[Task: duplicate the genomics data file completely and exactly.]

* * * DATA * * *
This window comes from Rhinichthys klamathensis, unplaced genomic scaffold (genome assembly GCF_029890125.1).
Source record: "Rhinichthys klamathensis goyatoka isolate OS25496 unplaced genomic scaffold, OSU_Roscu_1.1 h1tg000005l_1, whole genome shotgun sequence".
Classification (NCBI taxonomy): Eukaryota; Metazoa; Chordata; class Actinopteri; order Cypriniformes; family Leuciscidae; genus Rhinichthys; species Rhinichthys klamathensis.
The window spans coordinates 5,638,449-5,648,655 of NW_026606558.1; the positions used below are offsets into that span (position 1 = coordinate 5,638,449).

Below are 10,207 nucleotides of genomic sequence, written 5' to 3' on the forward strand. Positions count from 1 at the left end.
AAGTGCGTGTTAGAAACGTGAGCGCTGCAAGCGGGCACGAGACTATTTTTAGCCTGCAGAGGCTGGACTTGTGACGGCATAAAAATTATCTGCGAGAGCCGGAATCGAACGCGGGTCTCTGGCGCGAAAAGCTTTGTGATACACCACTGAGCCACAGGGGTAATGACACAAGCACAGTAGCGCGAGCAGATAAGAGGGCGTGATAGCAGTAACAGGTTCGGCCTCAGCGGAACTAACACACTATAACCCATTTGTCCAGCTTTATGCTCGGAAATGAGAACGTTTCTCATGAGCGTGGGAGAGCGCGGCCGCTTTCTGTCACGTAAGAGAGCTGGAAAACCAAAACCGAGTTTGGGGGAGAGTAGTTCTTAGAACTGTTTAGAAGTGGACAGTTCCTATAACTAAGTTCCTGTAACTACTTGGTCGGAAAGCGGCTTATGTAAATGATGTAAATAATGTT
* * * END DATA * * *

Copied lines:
This window comes from Rhinichthys klamathensis, unplaced genomic scaffold (genome assembly GCF_029890125.1).
Source record: "Rhinichthys klamathensis goyatoka isolate OS25496 unplaced genomic scaffold, OSU_Roscu_1.1 h1tg000005l_1, whole genome shotgun sequence".
Classification (NCBI taxonomy): Eukaryota; Metazoa; Chordata; class Actinopteri; order Cypriniformes; family Leuciscidae; genus Rhinichthys; species Rhinichthys klamathensis.
The window spans coordinates 5,638,449-5,648,655 of NW_026606558.1; the positions used below are offsets into that span (position 1 = coordinate 5,638,449).

Below are 10,207 nucleotides of genomic sequence, written 5' to 3' on the forward strand. Positions count from 1 at the left end.
AAGTGCGTGTTAGAAACGTGAGCGCTGCAAGCGGGCACGAGACTATTTTTAGCCTGCAGAGGCTGGACTTGTGACGGCATAAAAATTATCTGCGAGAGCCGGAATCGAACGCGGGTCTCTGGCGCGAAAAGCTTTGTGATACACCACTGAGCCACAGGGGTAATGACACAAGCACAGTAGCGCGAGCAGATAAGAGGGCGTGATAGCAGTAACAGGTTCGGCCTCAGCGGAACTAACACACTATAACCCATTTGTCCAGCTTTATGCTCGGAAATGAGAACGTTTCTCATGAGCGTGGGAGAGCGCGGCCGCTTTCTGTCACGTAAGAGAGCTGGAAAACCAAAACCGAGTTTGGGGGAGAGTAGTTCTTAGAACTGTTTAGAAGTGGACAGTTCCTATAACTAAGTTCCTGTAACTACTTGGTCGGAAAGCGGCTTATGTAAATGATGTAAATAATGTT